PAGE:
A weather map of the United States is shown which points out areas of high and low pressure with the letters H in blue and L in red. Curved lines in grey, orange, blue, and red are shown. The orange lines are segmented. The red and blue lines have small red or blue semi-circles and triangles attached along their lengths. In dashed white lines, latitude and longitude are indicated. Underlined three and four digit numbers also appear across the map.

    Figure \(\PageIndex{6}\): Meteorologists use weather maps to describe and predict weather. Regions of high (H) and low (L) pressure have large effects on weather conditions. The gray lines represent locations of constant pressure known as isobars. (credit: modification of work by National Oceanic and Atmospheric Administration)

    In terms of weather, low-pressure systems occur when the earth’s surface atmospheric pressure is lower than the surrounding environment: Moist air rises and condenses, producing clouds. Movement of moisture and air within various weather fronts instigates most weather events.

    The atmosphere is the gaseous layer that surrounds a planet. Earth’s atmosphere, which is roughly 100–125 km thick, consists of roughly 78.1% nitrogen and 21.0% oxygen, and can be subdivided further into the regions shown in Figure \(\PageIndex{7}\): the exosphere (furthest from earth, > 700 km above sea level), the thermosphere (80–700 km), the mesosphere (50–80 km), the stratosphere (second lowest level of our atmosphere, 12–50 km above sea level), and the troposphere (up to 12 km above sea level, roughly 80% of the earth’s atmosphere by mass and the layer where most weather events originate). As you go higher in the troposphere, air density and temperature both decrease.

    This diagram shows half of a two dimensional view of the earth in blue and green. A narrow white layer, labeled “troposphere 0 dash 12 k m” covers this hemisphere. This layer is also labeled “layer where most weather events originate.” Next, a thicker light blue layer labeled “Stratosphere 12 dash 50 k m” is shown. This is followed by a slightly thinner layer also in light blue labeled “Mesosphere 50 dash 80 k m.” Following this layer is a relatively thick light blue layer labeled “Thermosphere 80 dash 700 k m.” A blue layer appears that covers the rightmost two thirds of the diagram. This region gradually darkens from a lighter blue at the left to a dark blue at the right. This region of the diagram is labeled “exosphere greater than 700 k m.”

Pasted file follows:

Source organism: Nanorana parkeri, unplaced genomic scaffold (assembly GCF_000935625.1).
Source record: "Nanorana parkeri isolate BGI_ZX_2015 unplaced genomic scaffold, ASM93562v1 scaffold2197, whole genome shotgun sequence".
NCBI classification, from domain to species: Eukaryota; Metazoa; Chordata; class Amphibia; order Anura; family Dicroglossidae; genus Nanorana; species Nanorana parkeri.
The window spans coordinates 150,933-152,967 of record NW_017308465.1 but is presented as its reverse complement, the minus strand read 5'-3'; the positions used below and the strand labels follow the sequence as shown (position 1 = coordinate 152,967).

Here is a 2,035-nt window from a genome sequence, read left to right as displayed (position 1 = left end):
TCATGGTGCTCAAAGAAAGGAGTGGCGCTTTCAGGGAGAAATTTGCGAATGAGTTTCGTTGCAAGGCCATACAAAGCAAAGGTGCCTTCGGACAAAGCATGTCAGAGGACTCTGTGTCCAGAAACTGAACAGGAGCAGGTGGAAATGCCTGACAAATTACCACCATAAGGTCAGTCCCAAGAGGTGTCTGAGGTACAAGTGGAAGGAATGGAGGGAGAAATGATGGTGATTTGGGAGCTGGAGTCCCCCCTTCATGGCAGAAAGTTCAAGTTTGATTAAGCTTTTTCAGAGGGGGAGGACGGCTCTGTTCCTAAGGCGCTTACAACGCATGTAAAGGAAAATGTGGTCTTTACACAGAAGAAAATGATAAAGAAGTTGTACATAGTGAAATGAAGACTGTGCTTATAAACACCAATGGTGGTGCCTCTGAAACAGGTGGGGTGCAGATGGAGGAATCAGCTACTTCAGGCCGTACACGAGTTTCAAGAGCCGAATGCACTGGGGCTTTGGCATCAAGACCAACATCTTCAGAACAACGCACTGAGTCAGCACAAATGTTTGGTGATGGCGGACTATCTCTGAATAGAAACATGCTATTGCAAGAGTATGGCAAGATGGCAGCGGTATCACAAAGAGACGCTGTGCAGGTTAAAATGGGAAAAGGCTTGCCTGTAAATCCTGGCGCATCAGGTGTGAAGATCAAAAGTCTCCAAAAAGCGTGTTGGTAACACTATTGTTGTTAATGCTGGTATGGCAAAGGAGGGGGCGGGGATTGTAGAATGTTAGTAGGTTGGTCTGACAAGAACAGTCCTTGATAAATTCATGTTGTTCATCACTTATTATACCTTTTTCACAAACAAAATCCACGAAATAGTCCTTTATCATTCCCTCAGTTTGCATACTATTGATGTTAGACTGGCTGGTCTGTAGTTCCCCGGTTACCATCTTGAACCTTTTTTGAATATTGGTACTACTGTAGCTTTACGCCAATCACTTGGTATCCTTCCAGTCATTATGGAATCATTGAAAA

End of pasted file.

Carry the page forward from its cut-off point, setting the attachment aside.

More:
Figure \(\PageIndex{7}\): Earth’s atmosphere has five layers: the troposphere, the stratosphere, the mesosphere, the thermosphere, and the exosphere.

    Climatology is the study of the climate, averaged weather conditions over long time periods, using atmospheric data. However, climatologists study patterns and effects that occur over decades, centuries, and millennia, rather than shorter time frames of hours, days, and weeks like meteorologists. Atmospheric science is an even broader field, combining meteorology, climatology, and other scientific disciplines that study the atmosphere.

    A Practical Use of Air Pressure

    A water well is an excavation or structure created in the ground by digging, driving, boring, or drilling to access groundwater in underground aquifers. The well water is often drawn by a pump (Figure \(\PageIndex{1}\)). Unfortunately, it impossible to pump water from very deep in the ground with just a surface pump. The key to understanding why is realizing that suction generated by the pump is not a force, but simply removing an opposing force to the force of air pressure which is already there. When you stick a pipe down a deep hole into a pool of water at the bottom of a well, air inside the pipe is pushing down on the water in the pipe, and air outside the pipe is pushing down on the water outside the pipe, which in turn pushes up on water inside the pipe - all is in a balance.


    Figure \(\PageIndex{1}\): The manual water pump draws water up from a well by creating a vacuum that water rushes in to fill. Hand pump to pump water from a well in a village near Chennai in India. Image used with permission (CC BY 2.0; Sustainable Sanitation Alliance).

    Let's say you remove the air inside the pipe. The water is pushed up the the same as it was before, but there is no counter acting force pushing the water down, so the water begins to rise inside the pipe (Figure \(\PageIndex{2}\)). So far so good, but the water stops rising at some height because the water is pulled down by gravity (i.e., the more water in the pipe, the more it weighs). Because the force of the air outside the pipe is not changing, eventually the weight of the water is equal to the air pressure outside the pipe. When this happens, the system is in balance again and water stops flowing.

    Suction is not a force. Atmospheric pressure is the force that pushes the water up the pipe

    Water is pumped from a well by creating a partial vacuum above the water by the pump. The amount of vacuum is equal to the weight of the column of water from the water table to the surface. Atmospheric pressure at sea level is 760 mm of mercury (\(1.01 \times 10^5 \,Pascals\)), which is equivalent to a 10.3-meter column of water. This is how deep water can be pumped from (with a surface pump; other pressurized pumps can go deeper).